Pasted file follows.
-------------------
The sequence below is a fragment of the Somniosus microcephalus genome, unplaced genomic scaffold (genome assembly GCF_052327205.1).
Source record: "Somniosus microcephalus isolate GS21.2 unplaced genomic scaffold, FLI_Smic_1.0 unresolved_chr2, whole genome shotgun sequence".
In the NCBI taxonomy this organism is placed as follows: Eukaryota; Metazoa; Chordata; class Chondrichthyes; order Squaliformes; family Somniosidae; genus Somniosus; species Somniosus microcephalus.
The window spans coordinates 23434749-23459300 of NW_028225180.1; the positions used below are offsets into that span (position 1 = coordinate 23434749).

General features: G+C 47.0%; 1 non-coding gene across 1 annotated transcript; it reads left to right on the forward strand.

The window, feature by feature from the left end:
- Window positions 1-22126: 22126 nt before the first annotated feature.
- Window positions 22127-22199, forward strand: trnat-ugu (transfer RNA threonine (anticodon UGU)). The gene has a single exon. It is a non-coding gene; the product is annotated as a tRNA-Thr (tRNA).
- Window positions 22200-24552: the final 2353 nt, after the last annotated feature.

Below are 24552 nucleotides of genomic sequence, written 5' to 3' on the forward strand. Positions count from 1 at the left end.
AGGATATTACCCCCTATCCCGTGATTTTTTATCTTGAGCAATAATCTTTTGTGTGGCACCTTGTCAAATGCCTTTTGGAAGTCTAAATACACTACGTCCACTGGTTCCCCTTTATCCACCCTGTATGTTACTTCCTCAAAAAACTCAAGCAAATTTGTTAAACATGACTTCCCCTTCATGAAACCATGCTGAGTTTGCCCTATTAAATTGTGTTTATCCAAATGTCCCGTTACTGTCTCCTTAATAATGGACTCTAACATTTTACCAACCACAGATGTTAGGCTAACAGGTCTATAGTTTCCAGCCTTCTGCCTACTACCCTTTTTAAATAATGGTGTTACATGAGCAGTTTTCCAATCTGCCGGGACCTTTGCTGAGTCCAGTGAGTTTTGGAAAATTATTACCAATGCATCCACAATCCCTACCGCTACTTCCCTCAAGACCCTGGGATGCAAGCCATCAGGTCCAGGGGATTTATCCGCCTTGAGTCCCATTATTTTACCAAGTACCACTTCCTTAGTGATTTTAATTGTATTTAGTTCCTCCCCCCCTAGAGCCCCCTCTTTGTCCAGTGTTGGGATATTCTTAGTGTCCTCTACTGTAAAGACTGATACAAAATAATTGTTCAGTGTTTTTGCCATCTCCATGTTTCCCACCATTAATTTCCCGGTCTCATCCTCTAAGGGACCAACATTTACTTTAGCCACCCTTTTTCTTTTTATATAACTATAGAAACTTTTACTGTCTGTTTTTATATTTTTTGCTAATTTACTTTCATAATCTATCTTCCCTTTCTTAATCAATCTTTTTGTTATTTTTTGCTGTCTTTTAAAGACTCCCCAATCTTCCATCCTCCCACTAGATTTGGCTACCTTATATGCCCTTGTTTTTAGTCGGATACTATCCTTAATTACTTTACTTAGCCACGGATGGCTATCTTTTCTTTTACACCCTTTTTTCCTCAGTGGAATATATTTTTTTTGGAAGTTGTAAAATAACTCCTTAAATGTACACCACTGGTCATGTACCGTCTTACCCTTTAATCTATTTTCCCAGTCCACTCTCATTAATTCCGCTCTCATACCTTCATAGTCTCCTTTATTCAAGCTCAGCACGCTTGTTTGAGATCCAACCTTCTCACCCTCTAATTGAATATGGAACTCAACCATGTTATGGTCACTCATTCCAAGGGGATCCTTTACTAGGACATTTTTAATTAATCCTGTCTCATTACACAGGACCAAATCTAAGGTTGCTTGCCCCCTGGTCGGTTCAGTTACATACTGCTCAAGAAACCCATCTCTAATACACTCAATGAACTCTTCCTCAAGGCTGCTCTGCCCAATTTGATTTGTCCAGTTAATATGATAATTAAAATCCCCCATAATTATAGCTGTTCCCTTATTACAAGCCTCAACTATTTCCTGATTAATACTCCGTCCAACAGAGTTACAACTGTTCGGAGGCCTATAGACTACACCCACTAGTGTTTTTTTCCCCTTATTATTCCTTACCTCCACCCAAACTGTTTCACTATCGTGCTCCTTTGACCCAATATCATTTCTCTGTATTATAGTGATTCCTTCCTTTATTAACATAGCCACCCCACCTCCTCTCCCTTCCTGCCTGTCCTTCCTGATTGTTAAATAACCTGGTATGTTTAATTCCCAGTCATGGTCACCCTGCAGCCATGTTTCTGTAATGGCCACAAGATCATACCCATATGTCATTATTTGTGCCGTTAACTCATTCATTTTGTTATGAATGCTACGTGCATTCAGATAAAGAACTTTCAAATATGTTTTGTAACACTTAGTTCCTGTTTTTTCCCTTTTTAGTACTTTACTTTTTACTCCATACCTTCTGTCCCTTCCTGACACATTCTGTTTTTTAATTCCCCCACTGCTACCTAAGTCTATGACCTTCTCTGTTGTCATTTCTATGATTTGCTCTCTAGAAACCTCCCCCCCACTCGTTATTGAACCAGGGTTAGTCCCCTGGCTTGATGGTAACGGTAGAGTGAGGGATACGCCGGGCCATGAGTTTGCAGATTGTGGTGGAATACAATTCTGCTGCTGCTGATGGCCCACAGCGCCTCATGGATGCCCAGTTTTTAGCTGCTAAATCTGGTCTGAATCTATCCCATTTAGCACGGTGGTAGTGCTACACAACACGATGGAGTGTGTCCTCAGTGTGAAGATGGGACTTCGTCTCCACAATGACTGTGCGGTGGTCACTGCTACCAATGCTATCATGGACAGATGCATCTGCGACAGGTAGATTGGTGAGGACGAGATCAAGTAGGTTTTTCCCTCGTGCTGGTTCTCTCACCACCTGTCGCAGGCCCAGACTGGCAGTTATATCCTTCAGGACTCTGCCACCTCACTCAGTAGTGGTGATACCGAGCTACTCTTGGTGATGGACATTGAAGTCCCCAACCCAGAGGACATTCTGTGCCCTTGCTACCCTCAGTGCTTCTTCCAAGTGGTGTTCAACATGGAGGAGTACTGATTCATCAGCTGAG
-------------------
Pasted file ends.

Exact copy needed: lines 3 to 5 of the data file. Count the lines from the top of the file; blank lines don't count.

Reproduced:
In the NCBI taxonomy this organism is placed as follows: Eukaryota; Metazoa; Chordata; class Chondrichthyes; order Squaliformes; family Somniosidae; genus Somniosus; species Somniosus microcephalus.
The window spans coordinates 23434749-23459300 of NW_028225180.1; the positions used below are offsets into that span (position 1 = coordinate 23434749).

General features: G+C 47.0%; 1 non-coding gene across 1 annotated transcript; it reads left to right on the forward strand.